September 30, 2014 Allegheny County Controller Chelsa Wagner today called on the County’s 911 Center to hire additional staff to cut down on excessive overtime and the organizational deficiencies that may result from unstable staffing and management. A recent audit found that the Center spent more than $2 million on overtime costs last year as a result of chronic understaffing, high turnover and insufficient cross-training.
“Overtime at the 911 Center is a problem that has been consistent and growing, causing excessive expenses, overwhelmed employees and complications in management,” Wagner said. “This is a public safety issue in addition to a dollars-and-cents issue. By hiring additional staff, we will ensure that we provide public safety services in the most effective and efficient way, below the cost that is currently expended.”
The Controller’s audit found that the overtime rate is approximately $5.90 an hour more than the rate of a full-time employee, including benefits. A full-time employee earns $31.12 hourly while the overtime hourly cost is $37.02. As such, the Center could hire 28 additional full-time staff to cover additional needs and still save money (approximately $50,000 to $65,000 per year). Wagner noted that while the dollar savings may seem minimal, the greater benefit is that morale is improved among employees who are no longer overworked or overwhelmed – a serious consideration in one of the most critical and time-sensitive areas of County services.By hiring 28 additional staff, adopting a more aggressive approach to addressing employee turnover, and providing additional cross-training, adequate staffing levels can be achieved and maintained, and overtime hours and costs can be significantly decreased.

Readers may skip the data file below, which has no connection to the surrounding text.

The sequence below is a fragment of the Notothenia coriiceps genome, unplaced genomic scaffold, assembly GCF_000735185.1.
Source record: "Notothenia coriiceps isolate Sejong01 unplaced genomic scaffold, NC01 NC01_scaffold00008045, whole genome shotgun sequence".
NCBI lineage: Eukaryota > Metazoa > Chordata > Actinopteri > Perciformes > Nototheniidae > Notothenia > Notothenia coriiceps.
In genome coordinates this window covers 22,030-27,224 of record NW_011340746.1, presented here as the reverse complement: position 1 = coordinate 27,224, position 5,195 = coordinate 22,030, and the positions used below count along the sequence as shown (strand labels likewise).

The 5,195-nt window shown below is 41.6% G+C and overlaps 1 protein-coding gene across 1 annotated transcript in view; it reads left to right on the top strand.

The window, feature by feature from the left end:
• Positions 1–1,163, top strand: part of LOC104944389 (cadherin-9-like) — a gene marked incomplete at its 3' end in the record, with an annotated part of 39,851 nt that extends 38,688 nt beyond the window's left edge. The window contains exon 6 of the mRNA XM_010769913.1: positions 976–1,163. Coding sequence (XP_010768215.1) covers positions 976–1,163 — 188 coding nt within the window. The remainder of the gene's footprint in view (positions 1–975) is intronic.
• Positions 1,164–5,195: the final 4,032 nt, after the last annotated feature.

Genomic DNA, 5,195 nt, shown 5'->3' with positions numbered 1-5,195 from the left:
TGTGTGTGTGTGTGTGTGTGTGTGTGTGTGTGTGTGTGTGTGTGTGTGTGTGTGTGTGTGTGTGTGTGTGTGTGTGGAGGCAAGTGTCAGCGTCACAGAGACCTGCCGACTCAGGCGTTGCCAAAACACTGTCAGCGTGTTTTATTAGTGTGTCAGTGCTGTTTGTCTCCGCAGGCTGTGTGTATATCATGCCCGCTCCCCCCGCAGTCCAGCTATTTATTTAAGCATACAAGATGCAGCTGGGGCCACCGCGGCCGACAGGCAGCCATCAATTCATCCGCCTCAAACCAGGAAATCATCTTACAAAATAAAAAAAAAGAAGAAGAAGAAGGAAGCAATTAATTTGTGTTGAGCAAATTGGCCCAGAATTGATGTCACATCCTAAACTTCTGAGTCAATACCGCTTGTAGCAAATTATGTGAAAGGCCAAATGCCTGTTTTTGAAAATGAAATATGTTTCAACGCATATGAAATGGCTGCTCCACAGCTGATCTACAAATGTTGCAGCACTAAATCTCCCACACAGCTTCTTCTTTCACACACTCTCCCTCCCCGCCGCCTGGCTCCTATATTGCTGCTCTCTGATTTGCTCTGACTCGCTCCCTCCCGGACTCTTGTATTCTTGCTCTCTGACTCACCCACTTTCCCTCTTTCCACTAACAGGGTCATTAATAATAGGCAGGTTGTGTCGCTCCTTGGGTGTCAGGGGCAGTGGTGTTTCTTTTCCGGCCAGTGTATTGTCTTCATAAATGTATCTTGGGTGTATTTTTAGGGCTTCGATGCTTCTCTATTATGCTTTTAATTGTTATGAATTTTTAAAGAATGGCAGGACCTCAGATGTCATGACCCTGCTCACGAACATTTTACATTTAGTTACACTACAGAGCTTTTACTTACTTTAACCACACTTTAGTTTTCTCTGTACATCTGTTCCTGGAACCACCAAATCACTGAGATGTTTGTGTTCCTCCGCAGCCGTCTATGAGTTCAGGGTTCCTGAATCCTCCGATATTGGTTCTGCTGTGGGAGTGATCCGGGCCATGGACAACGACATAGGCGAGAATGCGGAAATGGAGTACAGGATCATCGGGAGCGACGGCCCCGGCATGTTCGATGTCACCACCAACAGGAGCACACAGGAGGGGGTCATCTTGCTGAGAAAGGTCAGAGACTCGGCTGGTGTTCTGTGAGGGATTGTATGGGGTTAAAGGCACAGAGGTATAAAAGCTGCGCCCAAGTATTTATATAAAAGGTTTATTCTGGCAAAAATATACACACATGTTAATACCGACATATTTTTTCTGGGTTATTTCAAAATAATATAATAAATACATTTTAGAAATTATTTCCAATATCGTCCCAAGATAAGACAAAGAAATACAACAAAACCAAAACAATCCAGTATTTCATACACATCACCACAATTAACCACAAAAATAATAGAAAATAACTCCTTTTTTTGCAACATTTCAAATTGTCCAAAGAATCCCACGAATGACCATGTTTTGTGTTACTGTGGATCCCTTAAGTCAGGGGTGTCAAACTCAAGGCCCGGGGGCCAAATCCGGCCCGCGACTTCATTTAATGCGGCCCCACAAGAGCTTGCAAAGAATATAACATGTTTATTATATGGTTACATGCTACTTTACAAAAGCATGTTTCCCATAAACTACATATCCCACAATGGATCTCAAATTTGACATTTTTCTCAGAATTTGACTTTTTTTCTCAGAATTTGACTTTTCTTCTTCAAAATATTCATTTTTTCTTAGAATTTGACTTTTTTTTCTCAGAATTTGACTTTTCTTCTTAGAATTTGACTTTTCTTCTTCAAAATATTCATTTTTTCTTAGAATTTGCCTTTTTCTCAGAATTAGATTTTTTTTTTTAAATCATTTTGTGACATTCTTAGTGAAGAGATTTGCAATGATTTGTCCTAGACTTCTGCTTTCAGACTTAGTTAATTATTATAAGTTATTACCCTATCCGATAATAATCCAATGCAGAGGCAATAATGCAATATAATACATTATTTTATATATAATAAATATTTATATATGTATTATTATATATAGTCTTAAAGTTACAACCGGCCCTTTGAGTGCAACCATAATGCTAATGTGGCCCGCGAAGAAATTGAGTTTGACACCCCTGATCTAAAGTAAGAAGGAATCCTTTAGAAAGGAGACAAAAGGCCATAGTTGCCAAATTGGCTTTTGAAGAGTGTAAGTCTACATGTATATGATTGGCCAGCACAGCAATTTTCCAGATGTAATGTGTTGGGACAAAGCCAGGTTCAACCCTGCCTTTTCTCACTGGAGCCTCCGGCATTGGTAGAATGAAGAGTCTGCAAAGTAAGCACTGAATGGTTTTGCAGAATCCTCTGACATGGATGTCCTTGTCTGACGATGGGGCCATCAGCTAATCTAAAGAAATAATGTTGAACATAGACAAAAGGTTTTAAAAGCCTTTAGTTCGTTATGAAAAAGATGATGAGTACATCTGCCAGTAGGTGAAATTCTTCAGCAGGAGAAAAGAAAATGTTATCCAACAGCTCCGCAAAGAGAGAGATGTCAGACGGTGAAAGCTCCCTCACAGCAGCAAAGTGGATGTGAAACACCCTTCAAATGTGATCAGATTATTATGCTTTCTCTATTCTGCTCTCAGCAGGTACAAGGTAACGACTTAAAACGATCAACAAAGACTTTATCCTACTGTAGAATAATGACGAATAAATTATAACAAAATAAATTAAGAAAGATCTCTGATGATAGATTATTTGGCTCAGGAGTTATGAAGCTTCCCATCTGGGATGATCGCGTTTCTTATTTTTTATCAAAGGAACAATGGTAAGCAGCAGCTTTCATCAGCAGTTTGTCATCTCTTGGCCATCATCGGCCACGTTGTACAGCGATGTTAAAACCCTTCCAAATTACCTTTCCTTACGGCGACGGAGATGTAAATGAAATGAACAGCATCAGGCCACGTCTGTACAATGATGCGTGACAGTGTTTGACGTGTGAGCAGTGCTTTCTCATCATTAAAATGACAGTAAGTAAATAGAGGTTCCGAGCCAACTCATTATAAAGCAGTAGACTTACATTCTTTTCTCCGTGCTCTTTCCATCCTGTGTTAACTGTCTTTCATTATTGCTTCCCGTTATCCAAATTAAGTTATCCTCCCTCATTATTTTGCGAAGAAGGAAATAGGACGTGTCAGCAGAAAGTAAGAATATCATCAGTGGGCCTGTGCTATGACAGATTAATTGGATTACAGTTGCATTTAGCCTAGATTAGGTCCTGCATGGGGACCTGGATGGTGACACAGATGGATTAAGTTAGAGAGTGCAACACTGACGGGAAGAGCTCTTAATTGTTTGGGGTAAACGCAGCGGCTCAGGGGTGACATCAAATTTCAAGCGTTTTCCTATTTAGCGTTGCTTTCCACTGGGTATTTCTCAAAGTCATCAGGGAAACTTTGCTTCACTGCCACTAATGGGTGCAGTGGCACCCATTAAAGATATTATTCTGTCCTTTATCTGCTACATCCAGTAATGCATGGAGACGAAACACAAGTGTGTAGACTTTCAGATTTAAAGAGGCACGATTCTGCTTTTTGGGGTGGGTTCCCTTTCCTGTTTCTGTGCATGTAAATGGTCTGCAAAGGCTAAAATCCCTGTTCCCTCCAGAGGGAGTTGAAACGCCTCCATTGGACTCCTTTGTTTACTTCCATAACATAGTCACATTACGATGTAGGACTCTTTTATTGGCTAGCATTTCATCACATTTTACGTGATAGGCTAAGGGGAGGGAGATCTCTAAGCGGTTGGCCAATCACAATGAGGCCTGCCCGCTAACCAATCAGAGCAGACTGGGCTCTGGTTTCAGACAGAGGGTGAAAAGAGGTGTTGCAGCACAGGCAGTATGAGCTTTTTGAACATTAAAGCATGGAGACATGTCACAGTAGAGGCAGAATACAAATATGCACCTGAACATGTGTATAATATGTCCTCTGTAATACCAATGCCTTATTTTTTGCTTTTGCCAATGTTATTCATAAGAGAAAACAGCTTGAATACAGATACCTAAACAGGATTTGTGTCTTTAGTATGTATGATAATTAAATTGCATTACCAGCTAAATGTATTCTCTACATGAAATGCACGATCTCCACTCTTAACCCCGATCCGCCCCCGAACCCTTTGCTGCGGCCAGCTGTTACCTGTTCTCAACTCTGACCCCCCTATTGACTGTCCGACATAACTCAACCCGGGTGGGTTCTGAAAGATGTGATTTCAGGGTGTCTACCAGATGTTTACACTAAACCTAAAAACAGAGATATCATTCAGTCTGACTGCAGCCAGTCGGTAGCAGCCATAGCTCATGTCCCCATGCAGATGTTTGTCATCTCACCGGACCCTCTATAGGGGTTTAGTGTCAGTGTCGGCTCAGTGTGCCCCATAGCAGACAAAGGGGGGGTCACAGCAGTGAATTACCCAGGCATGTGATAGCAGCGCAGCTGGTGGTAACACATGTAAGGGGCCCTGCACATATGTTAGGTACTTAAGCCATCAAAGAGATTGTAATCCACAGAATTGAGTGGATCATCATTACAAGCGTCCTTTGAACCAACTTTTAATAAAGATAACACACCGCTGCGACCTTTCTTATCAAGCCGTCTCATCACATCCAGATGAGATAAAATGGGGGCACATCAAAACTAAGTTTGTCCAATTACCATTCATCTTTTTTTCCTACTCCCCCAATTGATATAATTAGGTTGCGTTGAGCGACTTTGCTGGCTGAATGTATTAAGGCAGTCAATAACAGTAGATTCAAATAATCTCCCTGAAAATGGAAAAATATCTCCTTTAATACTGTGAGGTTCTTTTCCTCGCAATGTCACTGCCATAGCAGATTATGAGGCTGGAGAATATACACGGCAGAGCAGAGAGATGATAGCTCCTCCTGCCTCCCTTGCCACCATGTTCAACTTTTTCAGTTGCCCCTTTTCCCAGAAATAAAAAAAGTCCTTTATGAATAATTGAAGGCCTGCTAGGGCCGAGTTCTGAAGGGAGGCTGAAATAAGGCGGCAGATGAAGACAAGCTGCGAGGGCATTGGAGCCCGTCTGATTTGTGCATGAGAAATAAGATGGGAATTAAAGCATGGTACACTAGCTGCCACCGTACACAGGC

The County’s 911 Center operates 24 hours per day, every day of the year, answering calls from 120 municipalities and dispatches to approximately 200 fire departments, 111 police departments and 56 EMS agencies. The Center also serves Allegheny County communities who do not have their own 911 system and opted to be a part of the County’s 911 system. It receives approximately 1.25 million calls annually.
As a result of the Center being left severely understaffed, employees may volunteer or be mandated to work overtime. From 2012 to 2013, overtime hours increased by 33 percent and overtime costs increased by 37 percent, leading to the Center spending $1.6 million on overtime in 2013. The average cost of overtime is $7,300 per employee.
The Center uses a schedule swapping system, allowing employees the opportunity to switch shifts with fellow employees without using a vacation or personal day. The audit also revealed overpayments and challenges in managing staff when shifts are frequently rescheduled.
Due to funding not keeping pace with increasing costs, the County has had to supplement $2 million from its General Fund to operate the Center, which is also the amount that the Center spent on overtime last year. As the number of landlines continues to decrease, the funding gap continues to grow.
Each landline in the County is accompanied by a $1 monthly surcharge that goes directly to the County’s 911 Center. However, a $1 monthly surcharge for each wireless device and Voice over Internet Protocol account goes to the State and then the County is required to apply to receive a portion of that funding. As such, a person with both lines will pay $24 per year; a family of four could pay up to $60 per year.
“In Allegheny County, and counties across Pennsylvania, 911 centers continue to struggle with funding that continues to decrease. While we must continue to advocate for restored and increased funding, we must make the changes that are within the power of this County to make. This audit shows that we can implement changes immediately that will improve productivity and efficiency and save money. This is a no-brainer.”
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